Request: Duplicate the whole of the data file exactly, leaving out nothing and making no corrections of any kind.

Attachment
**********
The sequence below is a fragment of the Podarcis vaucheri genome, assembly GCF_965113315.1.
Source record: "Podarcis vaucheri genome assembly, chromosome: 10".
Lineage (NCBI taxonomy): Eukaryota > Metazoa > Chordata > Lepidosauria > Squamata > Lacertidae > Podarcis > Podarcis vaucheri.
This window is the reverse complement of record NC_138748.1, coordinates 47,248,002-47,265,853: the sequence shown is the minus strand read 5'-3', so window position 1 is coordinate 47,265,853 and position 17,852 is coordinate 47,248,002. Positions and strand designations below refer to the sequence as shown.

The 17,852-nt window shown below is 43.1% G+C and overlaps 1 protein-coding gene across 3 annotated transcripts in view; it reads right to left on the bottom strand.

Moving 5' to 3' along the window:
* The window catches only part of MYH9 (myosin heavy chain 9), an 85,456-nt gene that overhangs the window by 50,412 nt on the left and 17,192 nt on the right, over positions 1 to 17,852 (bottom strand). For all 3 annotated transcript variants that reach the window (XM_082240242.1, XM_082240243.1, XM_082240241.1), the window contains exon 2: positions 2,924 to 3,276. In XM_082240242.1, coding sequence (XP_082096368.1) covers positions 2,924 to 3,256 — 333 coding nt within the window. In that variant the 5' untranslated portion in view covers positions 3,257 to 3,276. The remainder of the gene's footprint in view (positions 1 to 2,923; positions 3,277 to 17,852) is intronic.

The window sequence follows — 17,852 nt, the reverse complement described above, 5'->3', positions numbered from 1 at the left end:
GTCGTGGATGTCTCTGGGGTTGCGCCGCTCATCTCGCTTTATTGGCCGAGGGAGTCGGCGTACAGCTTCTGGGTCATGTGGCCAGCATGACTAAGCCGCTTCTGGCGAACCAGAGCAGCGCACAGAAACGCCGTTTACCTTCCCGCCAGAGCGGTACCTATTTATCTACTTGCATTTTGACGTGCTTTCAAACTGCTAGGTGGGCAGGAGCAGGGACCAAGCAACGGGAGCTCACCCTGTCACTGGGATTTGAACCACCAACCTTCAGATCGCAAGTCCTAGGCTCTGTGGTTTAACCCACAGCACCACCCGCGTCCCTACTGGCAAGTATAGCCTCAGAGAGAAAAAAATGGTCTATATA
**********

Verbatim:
The sequence below is a fragment of the Podarcis vaucheri genome, assembly GCF_965113315.1.
Source record: "Podarcis vaucheri genome assembly, chromosome: 10".
Lineage (NCBI taxonomy): Eukaryota > Metazoa > Chordata > Lepidosauria > Squamata > Lacertidae > Podarcis > Podarcis vaucheri.
This window is the reverse complement of record NC_138748.1, coordinates 47,248,002-47,265,853: the sequence shown is the minus strand read 5'-3', so window position 1 is coordinate 47,265,853 and position 17,852 is coordinate 47,248,002. Positions and strand designations below refer to the sequence as shown.

The 17,852-nt window shown below is 43.1% G+C and overlaps 1 protein-coding gene across 3 annotated transcripts in view; it reads right to left on the bottom strand.

Moving 5' to 3' along the window:
* The window catches only part of MYH9 (myosin heavy chain 9), an 85,456-nt gene that overhangs the window by 50,412 nt on the left and 17,192 nt on the right, over positions 1 to 17,852 (bottom strand). For all 3 annotated transcript variants that reach the window (XM_082240242.1, XM_082240243.1, XM_082240241.1), the window contains exon 2: positions 2,924 to 3,276. In XM_082240242.1, coding sequence (XP_082096368.1) covers positions 2,924 to 3,256 — 333 coding nt within the window. In that variant the 5' untranslated portion in view covers positions 3,257 to 3,276. The remainder of the gene's footprint in view (positions 1 to 2,923; positions 3,277 to 17,852) is intronic.

The window sequence follows — 17,852 nt, the reverse complement described above, 5'->3', positions numbered from 1 at the left end:
GTCGTGGATGTCTCTGGGGTTGCGCCGCTCATCTCGCTTTATTGGCCGAGGGAGTCGGCGTACAGCTTCTGGGTCATGTGGCCAGCATGACTAAGCCGCTTCTGGCGAACCAGAGCAGCGCACAGAAACGCCGTTTACCTTCCCGCCAGAGCGGTACCTATTTATCTACTTGCATTTTGACGTGCTTTCAAACTGCTAGGTGGGCAGGAGCAGGGACCAAGCAACGGGAGCTCACCCTGTCACTGGGATTTGAACCACCAACCTTCAGATCGCAAGTCCTAGGCTCTGTGGTTTAACCCACAGCACCACCCGCGTCCCTACTGGCAAGTATAGCCTCAGAGAGAAAAAAATGGTCTATATA